Just a reminder that there’s another month to submit a number of types of writing and scholarship to our e-journal. On that note, here is a recent blog post from Katy Long, Lecturer in International Development at University of Edinburgh. Read more here.
Refugee identity is often shrouded in suspicion, speculation and rumour. Of course everyone wants to protect “real” refugees, but it often seems – upon reading the papers – that the real challenge is to find them among the interlopers: the “bogus asylum seekers”, the “queue jumpers”, the “illegals”.
Yet these distinctions and definitions shatter the moment we subject them to critical scrutiny. In Syria, no one would deny a terrible refugee crisis is unfolding. Western journalists report from camps in Jordan and Turkey documenting human misery and occasionally commenting on political manoeuvring, but never doubting the refugees’ veracity.
But once these same Syrians leave the overcrowded camps to cross the Mediterranean, a spell transforms these objects of pity into objects of fear. They are no longer “refugees”, but “illegal migrants” and “terrorists”. However data on migrants rescued in the Mediterranean show that up to 80% of those intercepted by the Italian Navy are in fact deserving of asylum, not detention.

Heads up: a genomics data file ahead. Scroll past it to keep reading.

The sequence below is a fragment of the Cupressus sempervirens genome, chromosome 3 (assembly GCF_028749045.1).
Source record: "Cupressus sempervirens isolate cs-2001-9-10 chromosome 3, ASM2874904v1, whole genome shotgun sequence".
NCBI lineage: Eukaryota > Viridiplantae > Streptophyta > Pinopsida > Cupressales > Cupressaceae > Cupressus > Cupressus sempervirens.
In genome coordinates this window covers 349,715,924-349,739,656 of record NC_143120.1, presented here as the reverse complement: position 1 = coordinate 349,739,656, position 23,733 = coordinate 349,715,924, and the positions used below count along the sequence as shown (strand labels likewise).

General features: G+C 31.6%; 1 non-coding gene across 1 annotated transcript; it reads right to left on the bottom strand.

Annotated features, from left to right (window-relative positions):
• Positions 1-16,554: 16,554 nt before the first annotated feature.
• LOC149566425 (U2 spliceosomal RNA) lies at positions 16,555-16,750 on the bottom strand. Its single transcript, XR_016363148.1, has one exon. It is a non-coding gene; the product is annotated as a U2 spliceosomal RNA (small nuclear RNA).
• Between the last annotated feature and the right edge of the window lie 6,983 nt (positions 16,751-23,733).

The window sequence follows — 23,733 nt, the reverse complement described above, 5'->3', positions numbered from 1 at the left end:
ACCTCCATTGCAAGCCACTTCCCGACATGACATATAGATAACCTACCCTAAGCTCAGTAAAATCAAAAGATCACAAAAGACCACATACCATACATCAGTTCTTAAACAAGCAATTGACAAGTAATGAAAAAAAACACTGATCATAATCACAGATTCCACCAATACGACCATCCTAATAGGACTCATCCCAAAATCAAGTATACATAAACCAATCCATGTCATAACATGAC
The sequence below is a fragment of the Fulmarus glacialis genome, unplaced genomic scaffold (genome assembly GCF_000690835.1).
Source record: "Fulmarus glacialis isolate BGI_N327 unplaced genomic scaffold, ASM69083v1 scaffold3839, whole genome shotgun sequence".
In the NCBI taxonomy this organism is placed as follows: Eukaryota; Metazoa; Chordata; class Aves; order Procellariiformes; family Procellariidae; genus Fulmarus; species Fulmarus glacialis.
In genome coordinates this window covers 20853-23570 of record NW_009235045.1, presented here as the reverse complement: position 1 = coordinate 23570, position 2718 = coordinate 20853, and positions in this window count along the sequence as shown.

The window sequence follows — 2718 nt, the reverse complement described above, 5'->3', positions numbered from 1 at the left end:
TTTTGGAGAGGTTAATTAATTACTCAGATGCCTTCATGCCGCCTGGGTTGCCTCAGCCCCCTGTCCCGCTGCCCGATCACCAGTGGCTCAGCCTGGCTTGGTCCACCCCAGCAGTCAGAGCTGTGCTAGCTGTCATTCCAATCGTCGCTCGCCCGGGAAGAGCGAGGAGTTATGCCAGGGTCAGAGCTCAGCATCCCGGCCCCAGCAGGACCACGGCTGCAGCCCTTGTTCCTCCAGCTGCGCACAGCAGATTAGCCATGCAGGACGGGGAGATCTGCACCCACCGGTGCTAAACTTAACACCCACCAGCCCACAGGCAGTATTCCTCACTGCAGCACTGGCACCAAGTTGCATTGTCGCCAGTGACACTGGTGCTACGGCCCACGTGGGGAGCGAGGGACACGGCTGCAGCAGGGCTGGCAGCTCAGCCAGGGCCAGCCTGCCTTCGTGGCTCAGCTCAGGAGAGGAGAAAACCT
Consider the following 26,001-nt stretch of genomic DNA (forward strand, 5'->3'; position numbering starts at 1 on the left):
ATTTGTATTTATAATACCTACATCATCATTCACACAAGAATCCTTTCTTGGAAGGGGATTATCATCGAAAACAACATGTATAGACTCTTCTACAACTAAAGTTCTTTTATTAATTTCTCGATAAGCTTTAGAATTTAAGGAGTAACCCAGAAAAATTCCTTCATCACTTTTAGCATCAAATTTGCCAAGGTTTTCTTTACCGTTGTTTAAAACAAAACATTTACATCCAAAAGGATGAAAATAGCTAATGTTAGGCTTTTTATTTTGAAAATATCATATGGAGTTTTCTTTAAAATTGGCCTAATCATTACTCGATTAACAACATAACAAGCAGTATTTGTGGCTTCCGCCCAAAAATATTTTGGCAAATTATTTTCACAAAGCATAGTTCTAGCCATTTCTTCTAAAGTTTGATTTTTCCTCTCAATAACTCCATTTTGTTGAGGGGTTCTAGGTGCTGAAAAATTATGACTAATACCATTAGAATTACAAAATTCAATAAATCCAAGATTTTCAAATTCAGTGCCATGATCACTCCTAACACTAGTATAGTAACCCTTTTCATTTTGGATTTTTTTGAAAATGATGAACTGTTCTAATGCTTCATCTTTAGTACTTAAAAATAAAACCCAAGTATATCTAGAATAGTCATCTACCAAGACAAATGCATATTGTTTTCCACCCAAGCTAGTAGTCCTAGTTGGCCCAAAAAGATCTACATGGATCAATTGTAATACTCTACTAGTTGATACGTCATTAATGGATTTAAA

Other myths perpetuate suspicion and xenophobia. Every year in the UK, refugee charity and advocacy groups spend precious resources trying to counter tabloid images of a Britain “swamped” by itinerant swan-eaters and Islamic extremists. The truth – that Britain is home to just 1% of refugees while 86% are hosted in developing countries, including some of the poorest on earth, and that one-third of refugees in the UK hold University degrees – is simply less convenient for politicians pushing an anti-migration agenda.